All images courtesy of Fashion/Museum
We are tickled to be able to delve into a universe both familiar and foreign: fashion. Theory, practice, industry and exhibition-- FASHION / MUSEUM's Whitney Alexandra Jones Robertson displays her uncanny knowledge of culture and couture. She is the current object of our affection.
Can you tell us a bit about yourself and why you started the Fashion Museum blog?
I'm a recent graduate of the Fashion and Textile Studies: History, Theory, Museum practice M.A. program at the Fashion Institute of Technology in NYC. These days I teach Survey of Fashion (and, next semester, a textiles course as well) to students in the Fashion Design and Fashion Merchandizing programs at Marymount University in Arlington, VA. My undergrad degree is from UVa (in music!) and I'm a northern VA native. I love fashion, dress, and history, and I love museums, particularly the exhibitions aspect. I co-curated an exhibit on Christian Louboutin at FIT as part of my graduate program and it was a great experience- deciding on the exhibit title and narrative, choosing objects, writing labels and didactic text, interacting with the press and the public, working with the conservators and the museum directors, etc. I would love to eventually end up doing something like that. I interned with the conservators at the Textile Museum in Washington, D.C., and I also worked for Karen Augusta of Augusta Auctions, who deals exclusively in historic and designer garments and textiles.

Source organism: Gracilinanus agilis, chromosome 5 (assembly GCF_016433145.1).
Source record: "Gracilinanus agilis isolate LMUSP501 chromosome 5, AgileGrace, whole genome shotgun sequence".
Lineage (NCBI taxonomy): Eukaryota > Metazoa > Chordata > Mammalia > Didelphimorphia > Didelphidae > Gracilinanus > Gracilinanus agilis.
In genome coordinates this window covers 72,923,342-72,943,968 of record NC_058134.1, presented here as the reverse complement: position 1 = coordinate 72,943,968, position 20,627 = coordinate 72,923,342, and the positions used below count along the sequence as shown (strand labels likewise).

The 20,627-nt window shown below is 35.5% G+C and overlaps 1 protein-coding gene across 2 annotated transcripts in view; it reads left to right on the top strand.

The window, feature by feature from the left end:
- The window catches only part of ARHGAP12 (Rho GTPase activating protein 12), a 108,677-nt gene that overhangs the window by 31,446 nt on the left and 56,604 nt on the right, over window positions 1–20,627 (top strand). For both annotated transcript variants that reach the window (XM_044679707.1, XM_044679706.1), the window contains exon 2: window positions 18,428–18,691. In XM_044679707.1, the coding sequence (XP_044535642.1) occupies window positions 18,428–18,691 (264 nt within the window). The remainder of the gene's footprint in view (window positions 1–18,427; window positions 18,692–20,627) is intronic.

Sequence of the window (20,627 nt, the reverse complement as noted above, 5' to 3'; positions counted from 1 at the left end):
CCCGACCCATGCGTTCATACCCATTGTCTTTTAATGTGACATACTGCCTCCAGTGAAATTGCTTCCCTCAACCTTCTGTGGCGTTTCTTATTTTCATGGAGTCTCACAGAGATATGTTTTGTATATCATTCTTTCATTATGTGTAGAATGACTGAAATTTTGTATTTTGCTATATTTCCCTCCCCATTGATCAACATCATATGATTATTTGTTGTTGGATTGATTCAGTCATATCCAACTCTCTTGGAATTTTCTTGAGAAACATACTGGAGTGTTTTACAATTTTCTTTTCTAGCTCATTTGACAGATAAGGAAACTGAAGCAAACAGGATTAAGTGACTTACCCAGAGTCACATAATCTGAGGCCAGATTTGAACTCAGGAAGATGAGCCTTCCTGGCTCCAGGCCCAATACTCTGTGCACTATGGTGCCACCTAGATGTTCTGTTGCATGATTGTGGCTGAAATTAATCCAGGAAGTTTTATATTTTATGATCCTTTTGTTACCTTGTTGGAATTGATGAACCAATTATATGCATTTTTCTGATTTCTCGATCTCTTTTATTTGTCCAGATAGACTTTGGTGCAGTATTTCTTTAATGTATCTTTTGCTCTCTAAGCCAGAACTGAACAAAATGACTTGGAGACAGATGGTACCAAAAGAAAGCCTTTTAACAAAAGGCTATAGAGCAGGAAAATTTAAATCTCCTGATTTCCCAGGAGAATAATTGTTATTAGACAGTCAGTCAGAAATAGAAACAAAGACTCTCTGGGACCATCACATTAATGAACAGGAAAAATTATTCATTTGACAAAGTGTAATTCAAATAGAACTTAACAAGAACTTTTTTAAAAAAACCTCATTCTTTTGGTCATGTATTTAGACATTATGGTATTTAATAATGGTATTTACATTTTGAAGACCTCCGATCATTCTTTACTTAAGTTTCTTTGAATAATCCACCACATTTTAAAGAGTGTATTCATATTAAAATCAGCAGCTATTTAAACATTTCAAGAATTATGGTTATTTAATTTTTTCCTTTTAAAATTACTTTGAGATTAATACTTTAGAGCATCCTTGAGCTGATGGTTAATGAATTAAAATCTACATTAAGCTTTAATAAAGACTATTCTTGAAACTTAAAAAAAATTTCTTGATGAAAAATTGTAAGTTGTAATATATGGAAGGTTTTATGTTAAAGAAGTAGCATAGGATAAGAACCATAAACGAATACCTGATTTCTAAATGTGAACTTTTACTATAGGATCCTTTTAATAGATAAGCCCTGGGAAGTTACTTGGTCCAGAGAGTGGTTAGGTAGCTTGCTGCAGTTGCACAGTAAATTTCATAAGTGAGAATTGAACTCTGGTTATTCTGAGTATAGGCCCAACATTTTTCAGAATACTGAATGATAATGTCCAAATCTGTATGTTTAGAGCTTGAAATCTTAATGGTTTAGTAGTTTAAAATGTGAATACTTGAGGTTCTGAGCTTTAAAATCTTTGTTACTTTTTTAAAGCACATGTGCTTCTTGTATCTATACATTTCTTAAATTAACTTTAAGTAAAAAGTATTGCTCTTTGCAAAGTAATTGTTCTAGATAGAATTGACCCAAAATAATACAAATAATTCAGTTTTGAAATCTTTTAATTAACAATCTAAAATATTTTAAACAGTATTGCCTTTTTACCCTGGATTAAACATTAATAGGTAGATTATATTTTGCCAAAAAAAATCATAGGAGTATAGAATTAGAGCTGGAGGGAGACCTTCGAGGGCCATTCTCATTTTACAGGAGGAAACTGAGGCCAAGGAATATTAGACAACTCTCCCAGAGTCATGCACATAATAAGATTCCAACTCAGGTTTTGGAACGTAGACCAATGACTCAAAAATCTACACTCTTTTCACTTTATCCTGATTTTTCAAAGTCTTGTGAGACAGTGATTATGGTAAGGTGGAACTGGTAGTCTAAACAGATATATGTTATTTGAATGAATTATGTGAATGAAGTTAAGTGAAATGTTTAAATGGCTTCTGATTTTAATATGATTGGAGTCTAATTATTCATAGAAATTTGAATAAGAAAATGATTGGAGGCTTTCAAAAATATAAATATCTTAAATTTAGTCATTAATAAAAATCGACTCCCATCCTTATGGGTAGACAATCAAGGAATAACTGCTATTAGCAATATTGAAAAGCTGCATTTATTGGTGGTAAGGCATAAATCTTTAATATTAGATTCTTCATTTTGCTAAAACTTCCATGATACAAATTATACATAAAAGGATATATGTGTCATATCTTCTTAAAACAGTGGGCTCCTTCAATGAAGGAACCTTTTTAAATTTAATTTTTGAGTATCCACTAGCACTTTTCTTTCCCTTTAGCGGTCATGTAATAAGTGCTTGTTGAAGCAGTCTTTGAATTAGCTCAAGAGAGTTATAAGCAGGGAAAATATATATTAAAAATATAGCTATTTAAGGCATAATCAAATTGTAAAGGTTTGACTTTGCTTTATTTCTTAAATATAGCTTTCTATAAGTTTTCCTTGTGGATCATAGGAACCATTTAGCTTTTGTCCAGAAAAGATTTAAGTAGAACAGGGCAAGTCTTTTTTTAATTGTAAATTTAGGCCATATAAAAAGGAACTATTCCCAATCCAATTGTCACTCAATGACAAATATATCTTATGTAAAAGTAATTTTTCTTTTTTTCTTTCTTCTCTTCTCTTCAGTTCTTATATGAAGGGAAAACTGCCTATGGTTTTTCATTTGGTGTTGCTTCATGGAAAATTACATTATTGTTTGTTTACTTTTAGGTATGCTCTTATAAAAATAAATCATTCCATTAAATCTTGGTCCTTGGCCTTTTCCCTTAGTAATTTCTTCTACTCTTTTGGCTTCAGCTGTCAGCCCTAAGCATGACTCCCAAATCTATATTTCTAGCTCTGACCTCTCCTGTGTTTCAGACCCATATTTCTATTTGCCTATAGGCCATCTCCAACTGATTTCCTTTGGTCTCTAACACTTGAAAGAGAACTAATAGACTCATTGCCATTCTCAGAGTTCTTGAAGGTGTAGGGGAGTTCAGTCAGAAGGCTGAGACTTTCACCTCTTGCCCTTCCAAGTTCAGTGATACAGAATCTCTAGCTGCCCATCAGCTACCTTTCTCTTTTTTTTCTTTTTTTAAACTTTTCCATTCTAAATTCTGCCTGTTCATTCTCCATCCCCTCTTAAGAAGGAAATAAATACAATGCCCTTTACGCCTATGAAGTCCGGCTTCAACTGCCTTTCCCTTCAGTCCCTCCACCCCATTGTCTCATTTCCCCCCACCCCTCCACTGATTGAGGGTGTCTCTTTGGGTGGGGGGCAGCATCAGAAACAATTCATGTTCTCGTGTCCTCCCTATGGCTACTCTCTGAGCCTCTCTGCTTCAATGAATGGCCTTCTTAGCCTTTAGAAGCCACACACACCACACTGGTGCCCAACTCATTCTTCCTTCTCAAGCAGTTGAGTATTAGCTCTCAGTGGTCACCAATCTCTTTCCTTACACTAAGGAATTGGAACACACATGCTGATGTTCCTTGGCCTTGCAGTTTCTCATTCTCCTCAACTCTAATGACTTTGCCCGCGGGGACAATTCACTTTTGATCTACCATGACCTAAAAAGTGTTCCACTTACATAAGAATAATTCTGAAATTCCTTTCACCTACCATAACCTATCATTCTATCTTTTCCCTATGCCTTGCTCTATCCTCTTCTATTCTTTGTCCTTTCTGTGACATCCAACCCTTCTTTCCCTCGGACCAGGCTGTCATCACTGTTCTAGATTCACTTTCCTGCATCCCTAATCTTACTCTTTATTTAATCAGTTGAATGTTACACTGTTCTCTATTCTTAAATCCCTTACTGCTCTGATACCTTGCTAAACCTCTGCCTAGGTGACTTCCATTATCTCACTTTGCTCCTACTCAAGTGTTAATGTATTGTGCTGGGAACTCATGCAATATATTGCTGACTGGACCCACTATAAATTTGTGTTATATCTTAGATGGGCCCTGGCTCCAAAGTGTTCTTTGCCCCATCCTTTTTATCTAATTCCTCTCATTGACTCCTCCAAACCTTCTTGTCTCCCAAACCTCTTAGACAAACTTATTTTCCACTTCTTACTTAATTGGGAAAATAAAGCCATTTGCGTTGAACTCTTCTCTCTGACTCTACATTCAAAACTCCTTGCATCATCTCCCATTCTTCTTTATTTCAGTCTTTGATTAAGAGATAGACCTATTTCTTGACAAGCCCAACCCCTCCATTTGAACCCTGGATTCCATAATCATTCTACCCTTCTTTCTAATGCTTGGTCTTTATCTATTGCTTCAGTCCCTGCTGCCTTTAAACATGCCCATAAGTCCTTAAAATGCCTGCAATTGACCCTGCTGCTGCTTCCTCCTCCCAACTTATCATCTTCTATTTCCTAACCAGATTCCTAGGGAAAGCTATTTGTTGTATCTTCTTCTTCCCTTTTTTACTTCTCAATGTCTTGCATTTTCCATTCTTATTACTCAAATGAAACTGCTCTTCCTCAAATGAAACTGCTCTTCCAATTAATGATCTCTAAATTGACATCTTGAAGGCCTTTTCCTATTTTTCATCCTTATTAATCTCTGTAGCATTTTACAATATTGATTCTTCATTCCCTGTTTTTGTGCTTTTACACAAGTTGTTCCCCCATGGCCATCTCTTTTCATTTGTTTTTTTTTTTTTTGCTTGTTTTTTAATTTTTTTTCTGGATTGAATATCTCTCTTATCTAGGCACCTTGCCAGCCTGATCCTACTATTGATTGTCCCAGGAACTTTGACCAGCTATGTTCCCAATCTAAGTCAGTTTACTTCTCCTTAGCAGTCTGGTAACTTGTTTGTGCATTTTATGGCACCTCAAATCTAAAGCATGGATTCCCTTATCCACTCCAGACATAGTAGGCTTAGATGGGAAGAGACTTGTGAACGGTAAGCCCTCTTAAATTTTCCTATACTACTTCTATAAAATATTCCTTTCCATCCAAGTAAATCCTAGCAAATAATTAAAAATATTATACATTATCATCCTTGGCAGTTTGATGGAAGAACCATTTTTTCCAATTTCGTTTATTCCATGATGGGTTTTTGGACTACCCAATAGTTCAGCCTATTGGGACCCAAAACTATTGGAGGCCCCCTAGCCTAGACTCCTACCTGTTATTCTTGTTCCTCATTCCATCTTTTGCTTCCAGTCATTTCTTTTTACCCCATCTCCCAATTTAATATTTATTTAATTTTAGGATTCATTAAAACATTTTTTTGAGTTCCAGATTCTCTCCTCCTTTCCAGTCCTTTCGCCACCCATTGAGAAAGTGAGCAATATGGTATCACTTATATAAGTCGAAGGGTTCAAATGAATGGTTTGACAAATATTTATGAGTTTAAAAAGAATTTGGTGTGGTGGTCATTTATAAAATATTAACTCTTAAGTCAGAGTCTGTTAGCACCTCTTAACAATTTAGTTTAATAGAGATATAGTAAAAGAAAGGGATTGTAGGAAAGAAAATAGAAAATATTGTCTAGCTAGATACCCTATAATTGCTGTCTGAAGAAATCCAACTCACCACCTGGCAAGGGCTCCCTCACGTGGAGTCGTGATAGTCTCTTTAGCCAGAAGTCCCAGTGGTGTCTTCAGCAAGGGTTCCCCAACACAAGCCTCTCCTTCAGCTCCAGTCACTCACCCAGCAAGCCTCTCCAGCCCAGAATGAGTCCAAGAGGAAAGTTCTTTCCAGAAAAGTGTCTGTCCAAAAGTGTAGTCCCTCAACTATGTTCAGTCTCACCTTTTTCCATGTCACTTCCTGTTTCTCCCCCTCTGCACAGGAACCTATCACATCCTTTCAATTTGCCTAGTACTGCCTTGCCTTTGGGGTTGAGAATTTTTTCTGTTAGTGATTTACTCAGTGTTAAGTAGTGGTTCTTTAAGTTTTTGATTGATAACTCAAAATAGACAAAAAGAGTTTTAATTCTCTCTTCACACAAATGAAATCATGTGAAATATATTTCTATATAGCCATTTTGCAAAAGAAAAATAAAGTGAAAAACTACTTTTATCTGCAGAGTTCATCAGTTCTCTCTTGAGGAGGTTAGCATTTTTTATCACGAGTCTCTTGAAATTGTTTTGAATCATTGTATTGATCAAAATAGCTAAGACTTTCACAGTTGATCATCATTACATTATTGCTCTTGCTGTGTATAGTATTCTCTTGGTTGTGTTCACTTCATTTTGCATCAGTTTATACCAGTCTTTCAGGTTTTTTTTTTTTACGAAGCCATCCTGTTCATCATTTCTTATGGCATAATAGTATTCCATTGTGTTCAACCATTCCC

The reason I love the costume history is because it is a synthesis of so many things- history, psychology, sociology, art, and technology, to name a few. It is also a very personal field- at its core, it is about people and what we wear. There is something very intimate about clothing that gives a real insight into its maker and its wearer that I find fascinating. I've had a passion for museums my entire life, especially since I practically grew up at the Smithsonian. I feel that as cultural institutions, museums have an unparalleled power to preserve, educate, and intrigue, and they have been stretching to exciting new horizons recently. I was inspired to start the blog for a few reasons: first, I felt that fashion history was a topic that many people were interested in but few people knew much about, second, because I thought it would be great to have a forum to talk about issues relating to fashions in museums, especially as fashion exhibits become more popular, and finally, because my "day job" (sub teaching) is not in my field, and I wanted to find an outlet for my research and ideas relating to fashion history and museums. (here I will make a quick note- I know it's cumbersome, but I want to make a clear distinction beween "fashion" and "costume." Costume is a term used for the attire and aspects of personal appearance (which together make up "dress") particular to a culture or region. (A better word for costume is "attire," since costume has historically had some theatrical and ethnic connotations, but saying "the history of attire" is too bulky.) Fashion is the progression of styles in dress that are widespread and short-lived. Sometimes we wear fashionable clothing and sometimes we don't; military uniforms, work clothes, traditional attire are dress, but not fashion. I'm going to try to make these distinctions as much as I can, but it's a little clumsy sometimes. Lexicon is something we really struggle with in our field, unfortunately!